Virginia Mason Medical Center’s Klebsiella pneumoniae bacteria outbreak has been ongoing since last October

By Claire Wolters | Fact-checked by Davi Sherman
Published June 14, 2023

Key Takeaways

  • Virginia Mason Medical Center has been experiencing a Klebsiella pneumoniae bacteria outbreak since last October.

  • Klebsiella pneumoniae are rare but can impact vulnerable individuals, particularly immunocompromised patients in healthcare settings.

  • Putting a stop to the spread may require the center to locate the source of the outbreak while continuing to treat those infected.

Virginia Mason Medical Center (VMMC) in Seattle, WA, has been investigating an outbreak of Klebsiella pneumoniae since October 2022, the source of which remains unknown. Locating the source of the outbreak may be crucial in stopping further spread, as it could indicate a gap in the facility's current cleanliness protocols, or an overuse of antibiotics, according to experts.[]

Klebsiella pneumoniae is a naturally occurring bacteria found in the environment and the digestive tract. Many Klebsiella pneumoniae cases are harmless, but the bacteria can also cause infections—largely in people who are immunocompromised and receiving treatment for other conditions.[]

“This particular organ is not non-common—many people carry this organism as part of their normal bowel flora,” says Adrian Popp, MD, an infectious disease specialist affiliated with New York’s Huntington Hospital at Northwell Health. “But if this particular bacteria gets into places where it's not supposed to be—for example, into the lungs, causing pneumonia [or] into the urine, causing a urinary tract infection—then it becomes a pathogen…that… caus[es] disease.”

Some klebsiella are drug-resistant or considered “gram-negative.” This is harmful in healthcare settings, as it can diminish the integrity of antibiotic drugs and lifesaving healthcare interventions. This particular Klebsiella pneumoniae is drug-resistant to some antibiotics, according to the Public Health Department of Seattle & King County.[][]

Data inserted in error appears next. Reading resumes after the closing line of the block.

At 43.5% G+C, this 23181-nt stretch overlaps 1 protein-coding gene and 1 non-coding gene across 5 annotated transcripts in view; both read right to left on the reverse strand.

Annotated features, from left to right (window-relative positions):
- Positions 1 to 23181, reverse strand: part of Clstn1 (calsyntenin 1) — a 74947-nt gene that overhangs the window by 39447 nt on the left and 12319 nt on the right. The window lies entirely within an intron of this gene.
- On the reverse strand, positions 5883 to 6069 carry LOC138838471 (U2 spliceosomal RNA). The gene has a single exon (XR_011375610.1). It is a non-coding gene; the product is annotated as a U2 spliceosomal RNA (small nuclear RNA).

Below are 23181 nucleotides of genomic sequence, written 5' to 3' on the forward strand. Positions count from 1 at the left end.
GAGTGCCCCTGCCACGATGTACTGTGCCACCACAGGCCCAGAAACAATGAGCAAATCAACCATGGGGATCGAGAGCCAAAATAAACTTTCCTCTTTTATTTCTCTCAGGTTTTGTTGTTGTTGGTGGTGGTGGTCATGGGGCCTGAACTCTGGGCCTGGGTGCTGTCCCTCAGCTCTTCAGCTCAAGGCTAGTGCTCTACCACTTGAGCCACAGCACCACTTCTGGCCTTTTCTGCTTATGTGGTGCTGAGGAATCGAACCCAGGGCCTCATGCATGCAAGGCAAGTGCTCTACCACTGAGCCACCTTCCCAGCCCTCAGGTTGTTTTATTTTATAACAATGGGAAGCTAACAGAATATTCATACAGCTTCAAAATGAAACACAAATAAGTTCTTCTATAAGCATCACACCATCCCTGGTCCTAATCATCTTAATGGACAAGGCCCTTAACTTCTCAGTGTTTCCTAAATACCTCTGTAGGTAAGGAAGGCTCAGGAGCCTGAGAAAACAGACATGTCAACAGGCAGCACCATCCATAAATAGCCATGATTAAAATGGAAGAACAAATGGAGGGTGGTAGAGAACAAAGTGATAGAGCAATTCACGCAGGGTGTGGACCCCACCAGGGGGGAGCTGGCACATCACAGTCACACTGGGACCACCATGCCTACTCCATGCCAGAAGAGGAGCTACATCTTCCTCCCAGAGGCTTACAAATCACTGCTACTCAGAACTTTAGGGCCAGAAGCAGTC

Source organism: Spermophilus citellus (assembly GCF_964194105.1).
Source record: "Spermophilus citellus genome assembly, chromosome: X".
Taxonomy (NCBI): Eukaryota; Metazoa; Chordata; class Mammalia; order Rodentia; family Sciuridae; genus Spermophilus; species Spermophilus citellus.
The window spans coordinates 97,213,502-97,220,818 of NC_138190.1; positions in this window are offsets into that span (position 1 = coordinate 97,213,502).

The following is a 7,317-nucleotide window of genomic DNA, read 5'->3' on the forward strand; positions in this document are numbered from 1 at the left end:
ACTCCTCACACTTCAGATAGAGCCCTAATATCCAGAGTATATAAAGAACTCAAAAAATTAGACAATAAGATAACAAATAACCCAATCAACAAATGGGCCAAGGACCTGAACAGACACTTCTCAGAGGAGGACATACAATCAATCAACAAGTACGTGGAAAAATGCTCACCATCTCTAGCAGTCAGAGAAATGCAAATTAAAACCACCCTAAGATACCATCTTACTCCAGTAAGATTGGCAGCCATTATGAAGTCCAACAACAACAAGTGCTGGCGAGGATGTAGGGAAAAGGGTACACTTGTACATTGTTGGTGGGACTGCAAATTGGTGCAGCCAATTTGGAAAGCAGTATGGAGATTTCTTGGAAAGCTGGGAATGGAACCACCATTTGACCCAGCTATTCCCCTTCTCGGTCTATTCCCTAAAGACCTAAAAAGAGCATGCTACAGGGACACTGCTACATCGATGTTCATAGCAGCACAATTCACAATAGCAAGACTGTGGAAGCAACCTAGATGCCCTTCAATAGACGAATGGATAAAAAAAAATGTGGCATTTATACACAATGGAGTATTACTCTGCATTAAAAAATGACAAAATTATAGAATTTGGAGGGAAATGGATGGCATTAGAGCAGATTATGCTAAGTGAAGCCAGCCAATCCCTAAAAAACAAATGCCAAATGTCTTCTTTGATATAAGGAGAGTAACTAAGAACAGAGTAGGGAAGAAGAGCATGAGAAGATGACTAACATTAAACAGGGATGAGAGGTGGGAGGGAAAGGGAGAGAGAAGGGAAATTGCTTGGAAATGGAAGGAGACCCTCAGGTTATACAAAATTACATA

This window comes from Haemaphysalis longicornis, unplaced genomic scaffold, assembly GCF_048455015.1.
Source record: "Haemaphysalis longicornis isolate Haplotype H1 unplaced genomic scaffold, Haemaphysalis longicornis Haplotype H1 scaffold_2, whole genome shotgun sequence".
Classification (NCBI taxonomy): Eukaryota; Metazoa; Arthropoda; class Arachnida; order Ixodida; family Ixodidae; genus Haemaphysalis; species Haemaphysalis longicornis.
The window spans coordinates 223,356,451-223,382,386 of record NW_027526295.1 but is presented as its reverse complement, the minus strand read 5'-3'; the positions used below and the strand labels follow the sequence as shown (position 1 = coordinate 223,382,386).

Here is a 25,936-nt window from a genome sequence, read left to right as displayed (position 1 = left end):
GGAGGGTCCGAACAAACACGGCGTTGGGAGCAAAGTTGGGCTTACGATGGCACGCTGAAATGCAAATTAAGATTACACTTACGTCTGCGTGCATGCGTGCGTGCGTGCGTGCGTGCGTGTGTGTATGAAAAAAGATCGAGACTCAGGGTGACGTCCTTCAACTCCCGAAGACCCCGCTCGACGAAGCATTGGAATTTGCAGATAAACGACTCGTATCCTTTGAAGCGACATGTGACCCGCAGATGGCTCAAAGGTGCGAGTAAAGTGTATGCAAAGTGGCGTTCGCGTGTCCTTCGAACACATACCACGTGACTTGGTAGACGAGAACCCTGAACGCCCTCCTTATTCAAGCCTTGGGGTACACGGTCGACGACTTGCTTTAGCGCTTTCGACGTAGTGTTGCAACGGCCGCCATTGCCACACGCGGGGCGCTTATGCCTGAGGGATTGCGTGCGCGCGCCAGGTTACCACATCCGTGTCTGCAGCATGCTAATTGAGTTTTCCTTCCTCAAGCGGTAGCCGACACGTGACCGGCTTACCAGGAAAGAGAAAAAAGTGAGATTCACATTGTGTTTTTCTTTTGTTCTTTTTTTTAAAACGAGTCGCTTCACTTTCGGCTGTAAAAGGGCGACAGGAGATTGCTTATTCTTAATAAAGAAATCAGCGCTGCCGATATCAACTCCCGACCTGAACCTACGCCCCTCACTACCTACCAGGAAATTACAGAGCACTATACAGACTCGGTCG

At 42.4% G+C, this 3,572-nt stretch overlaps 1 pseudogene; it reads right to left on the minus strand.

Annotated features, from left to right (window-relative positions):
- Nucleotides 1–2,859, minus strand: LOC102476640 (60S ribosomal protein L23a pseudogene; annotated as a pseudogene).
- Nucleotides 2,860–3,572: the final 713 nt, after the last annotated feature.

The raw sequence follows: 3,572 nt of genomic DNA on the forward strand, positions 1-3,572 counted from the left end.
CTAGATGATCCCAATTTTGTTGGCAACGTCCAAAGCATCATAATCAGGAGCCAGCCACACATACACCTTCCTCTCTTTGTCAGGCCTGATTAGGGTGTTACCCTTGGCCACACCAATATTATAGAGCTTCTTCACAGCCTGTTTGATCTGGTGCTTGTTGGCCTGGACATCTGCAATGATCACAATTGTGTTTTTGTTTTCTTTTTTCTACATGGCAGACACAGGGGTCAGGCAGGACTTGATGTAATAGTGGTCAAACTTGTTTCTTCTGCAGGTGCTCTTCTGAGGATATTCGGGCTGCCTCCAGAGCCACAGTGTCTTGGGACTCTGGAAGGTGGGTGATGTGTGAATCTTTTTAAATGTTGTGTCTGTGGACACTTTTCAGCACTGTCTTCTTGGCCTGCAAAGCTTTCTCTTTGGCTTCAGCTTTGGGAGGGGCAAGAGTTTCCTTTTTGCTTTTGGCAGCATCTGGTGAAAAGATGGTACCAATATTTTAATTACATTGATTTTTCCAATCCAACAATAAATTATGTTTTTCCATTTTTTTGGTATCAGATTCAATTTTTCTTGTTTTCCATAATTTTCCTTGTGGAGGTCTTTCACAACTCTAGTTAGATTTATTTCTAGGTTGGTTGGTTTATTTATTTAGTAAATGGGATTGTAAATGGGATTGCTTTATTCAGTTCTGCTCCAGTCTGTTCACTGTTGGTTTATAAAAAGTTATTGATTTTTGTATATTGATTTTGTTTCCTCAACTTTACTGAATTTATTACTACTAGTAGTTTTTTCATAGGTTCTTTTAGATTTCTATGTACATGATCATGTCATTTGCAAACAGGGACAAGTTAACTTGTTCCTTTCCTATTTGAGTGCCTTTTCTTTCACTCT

The VMMC investigation has confirmed 33 cases of Klebsiella pneumoniae in patients between October 2022 and May 4, 2023. Since the investigation began, nine of the 33 patients have died. Whether or not their deaths resulted from the bacteria or other factors is unknown.[]

“This is indeed an outbreak, where you may have had an original source—a person—with this bacteria, and from there, it’s spread from person to person,” says Popp. An investigation is necessary to determine exactly how the outbreak occurred, he adds.

What are the risks of Klebsiella pneumoniae in healthcare settings?

Klebsiella pneumoniae infections can cause a range of issues, including pneumonia, bloodstream infections, wound or surgical site infections, and meningitis, according to the Centers for Disease Control and Prevention (CDC). These can occur in healthcare settings where patients are treated for other conditions.[]

How does Klebsiella pneumoniae spread?

Klebsiella pneumoniae is not airborne but can be spread via person-to-person contact. This can occur, for example, when patients touch one another or when a doctor who handles more than one patient touches people with contaminated hands.